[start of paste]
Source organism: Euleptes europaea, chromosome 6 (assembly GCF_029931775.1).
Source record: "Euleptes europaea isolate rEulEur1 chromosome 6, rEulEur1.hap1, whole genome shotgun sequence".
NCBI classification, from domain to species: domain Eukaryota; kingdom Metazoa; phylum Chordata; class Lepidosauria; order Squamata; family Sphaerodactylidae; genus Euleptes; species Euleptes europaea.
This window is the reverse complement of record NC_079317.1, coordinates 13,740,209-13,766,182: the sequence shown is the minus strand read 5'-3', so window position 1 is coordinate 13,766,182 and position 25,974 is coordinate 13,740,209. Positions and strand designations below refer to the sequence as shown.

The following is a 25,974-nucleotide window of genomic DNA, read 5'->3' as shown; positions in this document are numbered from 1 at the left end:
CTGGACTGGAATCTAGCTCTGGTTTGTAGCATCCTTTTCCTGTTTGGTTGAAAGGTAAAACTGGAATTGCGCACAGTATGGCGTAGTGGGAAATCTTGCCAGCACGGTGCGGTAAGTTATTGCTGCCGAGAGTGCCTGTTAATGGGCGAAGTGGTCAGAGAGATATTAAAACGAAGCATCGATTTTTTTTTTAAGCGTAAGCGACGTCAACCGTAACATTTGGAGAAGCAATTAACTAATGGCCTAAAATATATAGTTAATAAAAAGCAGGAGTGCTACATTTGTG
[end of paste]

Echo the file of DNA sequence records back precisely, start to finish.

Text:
Source organism: Euleptes europaea, chromosome 6 (assembly GCF_029931775.1).
Source record: "Euleptes europaea isolate rEulEur1 chromosome 6, rEulEur1.hap1, whole genome shotgun sequence".
NCBI classification, from domain to species: domain Eukaryota; kingdom Metazoa; phylum Chordata; class Lepidosauria; order Squamata; family Sphaerodactylidae; genus Euleptes; species Euleptes europaea.
This window is the reverse complement of record NC_079317.1, coordinates 13,740,209-13,766,182: the sequence shown is the minus strand read 5'-3', so window position 1 is coordinate 13,766,182 and position 25,974 is coordinate 13,740,209. Positions and strand designations below refer to the sequence as shown.

The following is a 25,974-nucleotide window of genomic DNA, read 5'->3' as shown; positions in this document are numbered from 1 at the left end:
CTGGACTGGAATCTAGCTCTGGTTTGTAGCATCCTTTTCCTGTTTGGTTGAAAGGTAAAACTGGAATTGCGCACAGTATGGCGTAGTGGGAAATCTTGCCAGCACGGTGCGGTAAGTTATTGCTGCCGAGAGTGCCTGTTAATGGGCGAAGTGGTCAGAGAGATATTAAAACGAAGCATCGATTTTTTTTTTAAGCGTAAGCGACGTCAACCGTAACATTTGGAGAAGCAATTAACTAATGGCCTAAAATATATAGTTAATAAAAAGCAGGAGTGCTACATTTGTG